I'm looking for a secure ext driver for linux which works great on Freebsd

ziomario

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Hello. Since I have a lot of disks partitioned and formatted with the ext4 fs,I'm looking for a working ext driver that can I use on Freebsd that gives to me read and write access to those disks. I've found the fuse-ext2 from the ports,but here :


I can read :

Even though write support is available, please do not mount your filesystems with write support unless you have nothing to lose

So,this product is not yet mature ? what tool do u use ?
 

covacat

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run a mini behyve linux instance and nfs/sshfs
performance wont be as good but at least there is a lot less corruption risk
 

Alain De Vos

Daemon

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Read is always safe. The fuse user-mode driver works but is a bit slow.
Note freebsd can also read-write xfs and fat32 and ntfs partitions.
 

Vull

Aspiring Daemon

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Alain De Vos

Daemon

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Too share data between linux and freebsd i just tar.xz my data and put in on a fat32 partition.
 

Vull

Aspiring Daemon

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Too share data between linux and freebsd i just tar.xz my data and put in on a fat32 partition.
I've done that before too. It's a good way to go, but then, when I boot Windows 10, it always wants to take ownership of any ntfs or fat32 partitions I create, so I've gone over to using this method instead. I should probably just delete Windows 10, but I still use it once a year or so, to print out tax forms on my Epson printer, and for MagicJack whenever I need a fax line.
 

Alain De Vos

Daemon

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My epson scanner works fine with FreeBSD. For governemental login it works with a gsm login app to aknowledge my identity. So I can do all tax stuff with FreeBSD.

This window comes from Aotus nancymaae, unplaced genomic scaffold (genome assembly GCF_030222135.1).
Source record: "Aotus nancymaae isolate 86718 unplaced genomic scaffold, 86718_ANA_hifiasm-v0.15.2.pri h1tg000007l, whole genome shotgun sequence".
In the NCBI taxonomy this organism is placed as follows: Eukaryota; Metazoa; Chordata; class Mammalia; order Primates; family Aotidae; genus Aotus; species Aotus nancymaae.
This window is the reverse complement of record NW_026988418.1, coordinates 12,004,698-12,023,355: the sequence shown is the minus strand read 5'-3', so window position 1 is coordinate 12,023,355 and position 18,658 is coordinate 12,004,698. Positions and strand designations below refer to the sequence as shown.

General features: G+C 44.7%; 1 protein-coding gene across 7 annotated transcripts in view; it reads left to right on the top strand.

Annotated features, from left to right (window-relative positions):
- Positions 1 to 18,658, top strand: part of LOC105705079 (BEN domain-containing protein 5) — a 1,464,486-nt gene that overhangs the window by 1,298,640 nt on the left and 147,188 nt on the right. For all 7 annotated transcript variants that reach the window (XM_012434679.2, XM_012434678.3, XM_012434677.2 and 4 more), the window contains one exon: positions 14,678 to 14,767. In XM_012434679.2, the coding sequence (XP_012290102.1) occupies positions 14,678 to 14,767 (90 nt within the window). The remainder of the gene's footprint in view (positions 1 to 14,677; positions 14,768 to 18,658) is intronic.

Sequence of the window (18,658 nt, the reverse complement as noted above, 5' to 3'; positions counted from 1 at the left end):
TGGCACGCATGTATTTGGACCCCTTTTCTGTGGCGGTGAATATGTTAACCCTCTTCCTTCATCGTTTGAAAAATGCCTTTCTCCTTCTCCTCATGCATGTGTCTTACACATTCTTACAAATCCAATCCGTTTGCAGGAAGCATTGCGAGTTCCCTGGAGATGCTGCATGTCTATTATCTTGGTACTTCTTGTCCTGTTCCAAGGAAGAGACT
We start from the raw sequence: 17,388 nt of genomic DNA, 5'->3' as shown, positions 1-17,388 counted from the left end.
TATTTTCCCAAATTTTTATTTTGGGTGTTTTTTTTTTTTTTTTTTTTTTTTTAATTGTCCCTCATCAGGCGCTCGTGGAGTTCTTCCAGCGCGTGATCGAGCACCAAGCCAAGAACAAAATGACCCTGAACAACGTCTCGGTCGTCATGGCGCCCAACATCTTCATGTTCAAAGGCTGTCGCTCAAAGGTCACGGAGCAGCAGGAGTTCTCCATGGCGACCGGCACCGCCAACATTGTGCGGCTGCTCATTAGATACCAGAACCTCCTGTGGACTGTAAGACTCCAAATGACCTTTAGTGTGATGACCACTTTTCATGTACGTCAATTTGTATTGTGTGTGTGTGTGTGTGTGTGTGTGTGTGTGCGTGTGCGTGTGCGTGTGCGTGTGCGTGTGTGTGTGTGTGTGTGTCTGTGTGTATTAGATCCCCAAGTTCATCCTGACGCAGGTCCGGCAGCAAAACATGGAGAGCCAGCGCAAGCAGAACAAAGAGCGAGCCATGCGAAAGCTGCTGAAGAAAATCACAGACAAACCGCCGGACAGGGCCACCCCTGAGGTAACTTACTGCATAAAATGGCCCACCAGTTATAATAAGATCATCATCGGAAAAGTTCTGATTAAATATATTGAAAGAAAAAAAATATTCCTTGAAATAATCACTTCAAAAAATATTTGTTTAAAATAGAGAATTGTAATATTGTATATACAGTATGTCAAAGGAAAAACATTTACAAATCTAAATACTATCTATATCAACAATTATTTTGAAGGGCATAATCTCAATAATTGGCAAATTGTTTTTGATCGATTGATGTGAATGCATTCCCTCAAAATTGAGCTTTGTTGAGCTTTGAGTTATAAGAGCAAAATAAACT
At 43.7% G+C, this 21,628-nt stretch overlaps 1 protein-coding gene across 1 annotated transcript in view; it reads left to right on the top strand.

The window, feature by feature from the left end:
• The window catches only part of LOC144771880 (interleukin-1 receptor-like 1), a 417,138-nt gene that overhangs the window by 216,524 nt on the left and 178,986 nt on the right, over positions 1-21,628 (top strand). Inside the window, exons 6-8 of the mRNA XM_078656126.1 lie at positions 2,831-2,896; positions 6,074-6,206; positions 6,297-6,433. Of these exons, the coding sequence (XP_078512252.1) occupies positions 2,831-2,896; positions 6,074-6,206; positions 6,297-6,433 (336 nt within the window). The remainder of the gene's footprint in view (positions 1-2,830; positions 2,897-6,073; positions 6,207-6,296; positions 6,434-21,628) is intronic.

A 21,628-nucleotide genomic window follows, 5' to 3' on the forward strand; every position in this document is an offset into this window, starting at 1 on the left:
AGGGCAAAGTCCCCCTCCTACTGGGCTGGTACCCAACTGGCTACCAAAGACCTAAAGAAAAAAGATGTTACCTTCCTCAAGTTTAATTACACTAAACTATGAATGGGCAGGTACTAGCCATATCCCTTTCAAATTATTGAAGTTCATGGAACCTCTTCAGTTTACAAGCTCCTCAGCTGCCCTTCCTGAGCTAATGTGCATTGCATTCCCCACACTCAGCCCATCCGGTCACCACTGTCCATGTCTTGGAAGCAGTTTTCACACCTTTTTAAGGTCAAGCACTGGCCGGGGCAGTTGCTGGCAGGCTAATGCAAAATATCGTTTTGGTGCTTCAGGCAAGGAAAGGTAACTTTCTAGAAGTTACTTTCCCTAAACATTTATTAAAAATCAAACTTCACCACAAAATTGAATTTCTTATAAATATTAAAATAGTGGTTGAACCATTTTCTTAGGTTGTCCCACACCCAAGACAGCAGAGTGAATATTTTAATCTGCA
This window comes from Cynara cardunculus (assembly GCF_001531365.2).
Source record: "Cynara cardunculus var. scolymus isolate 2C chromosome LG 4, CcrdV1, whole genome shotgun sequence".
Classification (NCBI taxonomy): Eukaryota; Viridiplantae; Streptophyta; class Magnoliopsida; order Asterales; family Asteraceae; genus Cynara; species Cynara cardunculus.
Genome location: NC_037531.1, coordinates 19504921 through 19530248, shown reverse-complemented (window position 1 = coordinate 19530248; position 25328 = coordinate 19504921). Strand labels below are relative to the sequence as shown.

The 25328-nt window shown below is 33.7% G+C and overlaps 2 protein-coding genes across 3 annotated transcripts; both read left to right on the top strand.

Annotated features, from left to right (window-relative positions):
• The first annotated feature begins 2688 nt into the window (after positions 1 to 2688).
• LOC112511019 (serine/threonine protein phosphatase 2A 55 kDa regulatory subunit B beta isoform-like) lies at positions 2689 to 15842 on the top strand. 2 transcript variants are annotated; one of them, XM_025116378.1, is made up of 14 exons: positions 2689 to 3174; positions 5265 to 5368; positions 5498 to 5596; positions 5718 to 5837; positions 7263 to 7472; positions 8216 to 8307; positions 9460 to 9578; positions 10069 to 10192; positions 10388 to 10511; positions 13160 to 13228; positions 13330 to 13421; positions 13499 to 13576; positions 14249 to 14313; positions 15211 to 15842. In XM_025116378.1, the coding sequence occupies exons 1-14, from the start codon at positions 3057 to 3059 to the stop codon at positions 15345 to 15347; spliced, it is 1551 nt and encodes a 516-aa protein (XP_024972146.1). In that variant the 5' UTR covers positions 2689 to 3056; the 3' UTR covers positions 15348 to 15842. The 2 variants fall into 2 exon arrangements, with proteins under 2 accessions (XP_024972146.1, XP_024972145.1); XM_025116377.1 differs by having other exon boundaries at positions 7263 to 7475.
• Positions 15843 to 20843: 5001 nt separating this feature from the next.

ralphbsz

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Even though write support is available, please do not mount your filesystems with write support unless you have nothing to lose

So,this product is not yet mature ? what tool do u use ?
If you want the full-featured and most reliable file system implementation for a Linux file system, use Linux. Such implementations on other OSes are all "bad" copies. By "bad" I mean that they will be risky to use, in particular when writing to disk. There are very few file systems that can really be shared between OSes (because they use the same implementation on multiple systems, or because the underlying file system is so well known that it can be implemented risk- and bug-free), and in the open source world I think they are OpenZFS, FAT, and the CD/DVD file systems (which are standardized). There are quite a few commercial file systems that can be compatibly used from multiple OSes.

My suggestion would be to run a small VM or a small server with Linux.
 

rootbert

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+1 for a small bhyve VM. If this is not possible, I have not had problems with fusefs-lkl
 

ralphbsz

Son of Beastie

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Which ones are they ?
Incomplete list from memory:

CXFS (Silicon Graphics, someone bought it when they went under, but I don't know whether it's still sold)
Panasas
Pivot3 (no longer marketed as a file system, now an embedded component owned by Quantum)
PolyServe (no longer sold, I think)